5 eco-friendly food choices

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Our food choices not only impact our health, they also have far-reaching impacts on our environment, economy and politics. Dining with the planet in mind can be a daunting task. Do what you can and remember that every small change adds up to big differences!

Start with something simple like using reusable glass containers instead of plastic baggies or ditching individual plastic water bottles. Then branch out as you feel comfortable and incorporate some of the other suggestions below.

Dining with the planet in mind can be daunting. Check out these #ecofriendly food choices to help your health and the environment. #earthday #saslife Click To Tweet

1. Reduce food waste.

EARTH PROVIDES ENOUGH TO SATISFY EVERY MAN’S NEED, BUT NOT EVERY MAN’S GREED. – Ghandi

We waste A LOT of food…to the tune of more than 133 billion pounds each year in the U.S. alone. In addition to billions of dollars in wasted money, food waste is the 3rd biggest emitter of greenhouse gases on the planet. It’s a huge problem!

To help reduce food waste, plan your meals ahead of time and include leftovers in the rotation. Shop your fridge and pantry FIRST to see what needs to get eaten. Using what you already have on hand before buying more food is the MOST important step! Then when you go to the store, only buy what you need before it will go bad and stick to that meal plan you worked so hard creating. Just because something is on sale doesn’t mean it’s a good deal for you.

When you’re cooking, use everything- scraps and all. Embrace root-to-leaf cooking, freeze overly ripe fruit to use in smoothies or muffins later on, make a soup with less than stellar greens and veggies or keep a bag of scraps in the freezer to make homemade vegetable or bone broth. By using more whole-food ingredients, you’ll boost the nutritional content of the meals you’re making and cut back on processed food splurges when things run low.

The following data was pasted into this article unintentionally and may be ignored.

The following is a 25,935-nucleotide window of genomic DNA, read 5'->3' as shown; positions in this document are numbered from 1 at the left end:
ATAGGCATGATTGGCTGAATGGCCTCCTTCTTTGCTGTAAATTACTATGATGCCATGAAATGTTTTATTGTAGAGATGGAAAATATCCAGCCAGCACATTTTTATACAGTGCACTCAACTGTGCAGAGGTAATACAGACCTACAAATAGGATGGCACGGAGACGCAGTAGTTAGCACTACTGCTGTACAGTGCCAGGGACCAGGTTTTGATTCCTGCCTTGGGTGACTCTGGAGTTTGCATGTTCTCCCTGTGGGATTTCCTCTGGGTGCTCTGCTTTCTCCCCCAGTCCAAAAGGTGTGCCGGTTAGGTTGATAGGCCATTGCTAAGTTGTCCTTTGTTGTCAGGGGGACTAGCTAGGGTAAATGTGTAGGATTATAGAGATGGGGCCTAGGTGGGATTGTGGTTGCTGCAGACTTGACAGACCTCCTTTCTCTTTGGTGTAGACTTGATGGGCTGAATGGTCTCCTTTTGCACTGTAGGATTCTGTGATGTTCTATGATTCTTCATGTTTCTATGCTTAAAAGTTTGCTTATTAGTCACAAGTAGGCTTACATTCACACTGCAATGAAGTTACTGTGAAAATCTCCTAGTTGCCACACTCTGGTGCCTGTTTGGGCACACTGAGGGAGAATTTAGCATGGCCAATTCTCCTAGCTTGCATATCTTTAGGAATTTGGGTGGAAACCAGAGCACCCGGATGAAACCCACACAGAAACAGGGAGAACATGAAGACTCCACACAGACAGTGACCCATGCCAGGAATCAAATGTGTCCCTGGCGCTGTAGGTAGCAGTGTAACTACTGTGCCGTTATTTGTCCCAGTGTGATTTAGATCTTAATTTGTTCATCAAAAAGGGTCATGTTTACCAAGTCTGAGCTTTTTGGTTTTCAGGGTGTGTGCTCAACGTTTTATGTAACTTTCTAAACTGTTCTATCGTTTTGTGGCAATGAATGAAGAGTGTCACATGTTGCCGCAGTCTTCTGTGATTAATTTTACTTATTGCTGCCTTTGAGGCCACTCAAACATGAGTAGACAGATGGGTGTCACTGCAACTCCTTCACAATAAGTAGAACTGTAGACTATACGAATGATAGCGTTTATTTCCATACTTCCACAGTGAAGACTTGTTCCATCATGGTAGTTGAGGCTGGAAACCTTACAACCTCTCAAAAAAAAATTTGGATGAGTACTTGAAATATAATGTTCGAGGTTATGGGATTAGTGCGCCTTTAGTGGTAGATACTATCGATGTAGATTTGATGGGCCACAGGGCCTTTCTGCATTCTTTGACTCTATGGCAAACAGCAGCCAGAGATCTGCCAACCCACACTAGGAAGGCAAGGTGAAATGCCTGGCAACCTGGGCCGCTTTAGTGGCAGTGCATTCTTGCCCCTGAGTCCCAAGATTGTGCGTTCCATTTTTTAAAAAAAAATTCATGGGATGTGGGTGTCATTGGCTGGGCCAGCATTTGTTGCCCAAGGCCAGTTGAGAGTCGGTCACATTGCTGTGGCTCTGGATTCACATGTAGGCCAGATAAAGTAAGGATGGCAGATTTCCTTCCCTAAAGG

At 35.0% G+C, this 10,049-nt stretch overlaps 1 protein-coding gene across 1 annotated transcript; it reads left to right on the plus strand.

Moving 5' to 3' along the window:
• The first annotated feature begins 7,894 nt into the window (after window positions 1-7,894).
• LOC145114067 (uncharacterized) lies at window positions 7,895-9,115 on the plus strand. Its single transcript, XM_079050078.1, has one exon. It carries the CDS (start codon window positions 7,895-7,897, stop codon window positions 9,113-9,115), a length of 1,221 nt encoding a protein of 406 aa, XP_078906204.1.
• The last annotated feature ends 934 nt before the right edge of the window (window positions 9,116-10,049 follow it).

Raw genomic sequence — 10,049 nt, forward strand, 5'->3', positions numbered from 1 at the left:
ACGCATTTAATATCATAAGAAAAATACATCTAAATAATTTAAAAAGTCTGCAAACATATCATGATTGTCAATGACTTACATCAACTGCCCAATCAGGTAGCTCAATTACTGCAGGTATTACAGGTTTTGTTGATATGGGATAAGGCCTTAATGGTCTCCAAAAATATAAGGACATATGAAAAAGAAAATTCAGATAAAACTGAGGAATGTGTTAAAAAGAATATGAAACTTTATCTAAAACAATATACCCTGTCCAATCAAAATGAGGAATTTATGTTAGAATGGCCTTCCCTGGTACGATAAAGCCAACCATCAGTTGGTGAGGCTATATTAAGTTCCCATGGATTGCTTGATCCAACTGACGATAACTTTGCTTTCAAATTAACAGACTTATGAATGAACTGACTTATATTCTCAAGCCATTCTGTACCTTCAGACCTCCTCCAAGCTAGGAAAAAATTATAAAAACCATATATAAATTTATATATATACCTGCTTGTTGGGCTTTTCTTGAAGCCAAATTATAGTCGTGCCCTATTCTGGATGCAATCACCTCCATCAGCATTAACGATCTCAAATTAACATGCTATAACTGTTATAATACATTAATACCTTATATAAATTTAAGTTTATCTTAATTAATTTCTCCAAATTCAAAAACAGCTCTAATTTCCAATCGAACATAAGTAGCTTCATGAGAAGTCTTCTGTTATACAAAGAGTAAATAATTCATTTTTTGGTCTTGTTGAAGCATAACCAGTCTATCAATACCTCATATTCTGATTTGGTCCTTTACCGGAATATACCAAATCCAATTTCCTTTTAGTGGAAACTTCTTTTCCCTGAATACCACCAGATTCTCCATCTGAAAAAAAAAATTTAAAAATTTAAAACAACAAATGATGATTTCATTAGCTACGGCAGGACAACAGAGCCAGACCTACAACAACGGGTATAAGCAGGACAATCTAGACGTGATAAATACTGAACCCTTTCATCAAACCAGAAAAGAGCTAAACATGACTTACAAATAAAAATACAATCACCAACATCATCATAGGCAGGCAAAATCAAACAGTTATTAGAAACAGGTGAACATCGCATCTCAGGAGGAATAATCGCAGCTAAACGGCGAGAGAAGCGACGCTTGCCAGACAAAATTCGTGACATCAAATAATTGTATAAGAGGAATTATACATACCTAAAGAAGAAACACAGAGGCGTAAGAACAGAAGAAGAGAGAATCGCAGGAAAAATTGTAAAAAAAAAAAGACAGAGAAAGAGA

For more ideas on reducing food waste, check out Top 5 Food Waste Solutions.

2. Shop local!

Produce in the grocery store travels an average of 1,500 miles to get to your plate. That’s basically the entire length of the U.S. east coast (New Hampshire to Miami). And we complain about taking a 2-mile jog; imagine how your broccoli feels!

Fruits and vegetables start to lose nutrients from the moment they are harvested. Therefore, the longer it takes to get to the grocery store and the longer you store it at home before eating it, the fewer vitamins and phytonutrients it will contain.

Purchasing and consuming produce and meats from your local community results in more nutritious and delicious foods, reduced air pollutants and less carbon emissions. Plus, it supports your local economy!

Find a farmers’ market near you, check out CSA options or try growing your own food.

 

3. Opt for good quality animal products.

IT’S NOT THE COW, IT’S THE HOW. – Russ Conser, Soil Carbon Cowboy

Meat itself really isn’t the problem; it’s how the animals were raised. On one end of the spectrum, there are industrial-sized livestock operations called Concentrated Animal Feeding Operations (CAFO’s) which are highly destructive to our health and the environment. They promote antibiotic resistance and deforestation, pollute the air and water ways and cause health issues for anyone living nearby.

On the other end of the spectrum, animals allowed to freely roam and eat as nature intended are beneficial to our health and the environment. These favorable living conditions result in foods with a higher nutritional value as well as lower risk of disease and antibiotic use in animals, conserve soil, reduce erosion and water pollution, increase carbon sequestration…and so much more.

As often as possible, choose grass-fed, pasture-raised and wild-caught animal products. Take a deeper dive into wild-caught and sustainable seafood here. Also look for certifications on the packaging such as Animal Welfare.  As often as possible, choose grass-fed pasture-raised and wild-caught animal products Certified, Certified Humane, American Grassfed, Animal Welfare Approved and Certified Sustainable Seafood.